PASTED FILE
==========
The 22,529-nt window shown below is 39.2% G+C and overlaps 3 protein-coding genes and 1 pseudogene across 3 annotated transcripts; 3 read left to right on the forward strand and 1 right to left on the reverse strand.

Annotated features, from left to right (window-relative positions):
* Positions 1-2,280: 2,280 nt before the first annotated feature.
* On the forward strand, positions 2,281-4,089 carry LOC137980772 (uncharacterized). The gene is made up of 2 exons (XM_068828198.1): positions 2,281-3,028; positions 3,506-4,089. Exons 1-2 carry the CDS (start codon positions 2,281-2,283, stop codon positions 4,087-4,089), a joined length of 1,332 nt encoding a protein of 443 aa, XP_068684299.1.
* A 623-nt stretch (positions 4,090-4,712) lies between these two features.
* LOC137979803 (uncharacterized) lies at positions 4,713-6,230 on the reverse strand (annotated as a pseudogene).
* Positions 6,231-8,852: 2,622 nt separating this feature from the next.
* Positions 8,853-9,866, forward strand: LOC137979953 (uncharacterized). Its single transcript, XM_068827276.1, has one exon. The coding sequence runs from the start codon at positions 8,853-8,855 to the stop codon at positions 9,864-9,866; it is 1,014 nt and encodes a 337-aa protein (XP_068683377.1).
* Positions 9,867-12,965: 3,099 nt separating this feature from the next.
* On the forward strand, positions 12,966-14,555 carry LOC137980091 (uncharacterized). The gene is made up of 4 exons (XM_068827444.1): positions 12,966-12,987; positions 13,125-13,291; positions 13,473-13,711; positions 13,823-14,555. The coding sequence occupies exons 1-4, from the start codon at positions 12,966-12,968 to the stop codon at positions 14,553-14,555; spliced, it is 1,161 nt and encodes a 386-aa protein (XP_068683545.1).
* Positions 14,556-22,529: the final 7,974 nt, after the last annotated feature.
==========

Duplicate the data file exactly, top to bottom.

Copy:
The 22,529-nt window shown below is 39.2% G+C and overlaps 3 protein-coding genes and 1 pseudogene across 3 annotated transcripts; 3 read left to right on the forward strand and 1 right to left on the reverse strand.

Annotated features, from left to right (window-relative positions):
* Positions 1-2,280: 2,280 nt before the first annotated feature.
* On the forward strand, positions 2,281-4,089 carry LOC137980772 (uncharacterized). The gene is made up of 2 exons (XM_068828198.1): positions 2,281-3,028; positions 3,506-4,089. Exons 1-2 carry the CDS (start codon positions 2,281-2,283, stop codon positions 4,087-4,089), a joined length of 1,332 nt encoding a protein of 443 aa, XP_068684299.1.
* A 623-nt stretch (positions 4,090-4,712) lies between these two features.
* LOC137979803 (uncharacterized) lies at positions 4,713-6,230 on the reverse strand (annotated as a pseudogene).
* Positions 6,231-8,852: 2,622 nt separating this feature from the next.
* Positions 8,853-9,866, forward strand: LOC137979953 (uncharacterized). Its single transcript, XM_068827276.1, has one exon. The coding sequence runs from the start codon at positions 8,853-8,855 to the stop codon at positions 9,864-9,866; it is 1,014 nt and encodes a 337-aa protein (XP_068683377.1).
* Positions 9,867-12,965: 3,099 nt separating this feature from the next.
* On the forward strand, positions 12,966-14,555 carry LOC137980091 (uncharacterized). The gene is made up of 4 exons (XM_068827444.1): positions 12,966-12,987; positions 13,125-13,291; positions 13,473-13,711; positions 13,823-14,555. The coding sequence occupies exons 1-4, from the start codon at positions 12,966-12,968 to the stop codon at positions 14,553-14,555; spliced, it is 1,161 nt and encodes a 386-aa protein (XP_068683545.1).
* Positions 14,556-22,529: the final 7,974 nt, after the last annotated feature.